‘Elsewhere’ by Gabrielle Zevin: A Review

Author: Gabrielle Zevin
Genre: Fiction, Young Adult, Teenage Fiction, Fantasy
First Published: 2005
Pages: 271

Liz was hit by a car when she was fifteen. She died. And then she woke up in Elsewhere… 

Liz died when she was fifteen-years-old. She was the victim of a hit-and-run accident as she was on the way to the mall to meet her friend so they could buy prom dresses. Suddenly, Liz wakes up in Elsewhere, an afterlife where residents grow younger until they are babies again, when they are sent down the river and back to Earth. Suddenly, Liz realises that she will never have a prom, learn to drive or get a boyfriend.

Struggling to adapt to life in Elsewhere, Liz becomes obsessed with watching her family on Earth, costing her all of her time and money. Then one day, she meets Owen, and she realises that maybe her fifteen years in Elsewhere are a gift after all…

This book actually surprised me because I wasn’t sure what to expect. I don’t read many young adult/teen books now and I was concerned that I may not like it after spending so long reading classics! However, once I started reading, I couldn’t put it down! The concept itself is fascinating – it offers a wonderful alternative of ‘the afterlife’ and is a lovely light read that offers an enlightening story.

Not only is the concept unique, but Zevin bravely decided to narrate the book’s first chapter through the eyes of the family dog, giving a completely different perspective on death from anything I have read anywhere before. As it is a teen book, you have to expect the issues that usually come up in teen books, particularly the element of love. However, it is done in a way that doesn’t make it dominate the plot, and the main focus is constantly on the magical place of Elsewhere.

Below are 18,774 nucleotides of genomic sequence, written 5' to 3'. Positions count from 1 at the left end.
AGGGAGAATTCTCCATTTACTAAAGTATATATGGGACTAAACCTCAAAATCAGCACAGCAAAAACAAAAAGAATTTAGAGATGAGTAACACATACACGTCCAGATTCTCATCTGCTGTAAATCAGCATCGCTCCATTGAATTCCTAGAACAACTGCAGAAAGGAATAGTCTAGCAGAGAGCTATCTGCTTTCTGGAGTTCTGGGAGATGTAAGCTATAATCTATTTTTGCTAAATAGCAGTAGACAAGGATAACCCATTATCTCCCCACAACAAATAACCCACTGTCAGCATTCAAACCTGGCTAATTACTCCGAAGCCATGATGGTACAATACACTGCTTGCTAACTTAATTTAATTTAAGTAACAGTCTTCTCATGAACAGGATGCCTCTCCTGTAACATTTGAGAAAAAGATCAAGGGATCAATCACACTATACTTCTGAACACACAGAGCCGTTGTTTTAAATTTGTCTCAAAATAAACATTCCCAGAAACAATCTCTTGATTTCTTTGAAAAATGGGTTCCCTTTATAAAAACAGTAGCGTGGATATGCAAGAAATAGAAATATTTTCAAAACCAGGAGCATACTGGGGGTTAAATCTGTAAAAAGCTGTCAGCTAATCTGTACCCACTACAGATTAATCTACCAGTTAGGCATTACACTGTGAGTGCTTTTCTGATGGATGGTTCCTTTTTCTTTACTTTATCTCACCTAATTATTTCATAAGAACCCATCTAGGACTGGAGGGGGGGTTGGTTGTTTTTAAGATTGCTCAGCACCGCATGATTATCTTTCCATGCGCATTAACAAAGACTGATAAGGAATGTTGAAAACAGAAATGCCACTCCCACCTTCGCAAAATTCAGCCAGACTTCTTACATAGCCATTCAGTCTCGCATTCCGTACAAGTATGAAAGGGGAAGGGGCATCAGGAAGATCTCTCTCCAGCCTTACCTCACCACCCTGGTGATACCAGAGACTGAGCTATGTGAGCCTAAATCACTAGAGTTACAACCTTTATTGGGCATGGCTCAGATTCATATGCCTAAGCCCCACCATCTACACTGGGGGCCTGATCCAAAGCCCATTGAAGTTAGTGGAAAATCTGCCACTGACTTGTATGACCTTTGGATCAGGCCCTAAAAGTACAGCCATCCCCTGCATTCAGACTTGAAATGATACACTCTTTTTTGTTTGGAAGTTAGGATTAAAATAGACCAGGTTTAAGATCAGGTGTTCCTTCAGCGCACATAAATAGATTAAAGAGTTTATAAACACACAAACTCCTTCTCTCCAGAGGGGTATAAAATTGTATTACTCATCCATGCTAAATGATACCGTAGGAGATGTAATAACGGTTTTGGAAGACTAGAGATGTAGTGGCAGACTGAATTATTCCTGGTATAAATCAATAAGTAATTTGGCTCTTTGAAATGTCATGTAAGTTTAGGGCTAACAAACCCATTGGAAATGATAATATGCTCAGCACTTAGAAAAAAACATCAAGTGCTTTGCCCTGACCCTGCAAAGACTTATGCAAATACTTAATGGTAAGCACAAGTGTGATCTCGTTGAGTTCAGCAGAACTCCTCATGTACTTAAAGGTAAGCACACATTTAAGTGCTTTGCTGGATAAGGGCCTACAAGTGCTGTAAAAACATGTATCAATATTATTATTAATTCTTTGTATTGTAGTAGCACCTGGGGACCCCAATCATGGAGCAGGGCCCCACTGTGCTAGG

I would strongly recommend this book, particularly for people who would like a quick, light read. It is incredibly enjoyable, and is really unlike any other book that I can recall!

Favourite quote: ‘Oh, there are so many lives. How we wish we could live them concurrently instead of one by one by one. We could select the best pieces of each, stringing them together like a strand of pearls. But that’s not how it works. A human’s life is a beautiful mess.’ (p. 234)

Rating: 10/10

Don’t forget that you still have time to enter my giveaway where you can win ‘Elsewhere’ or one of the other books that I have reviewed for my blog!

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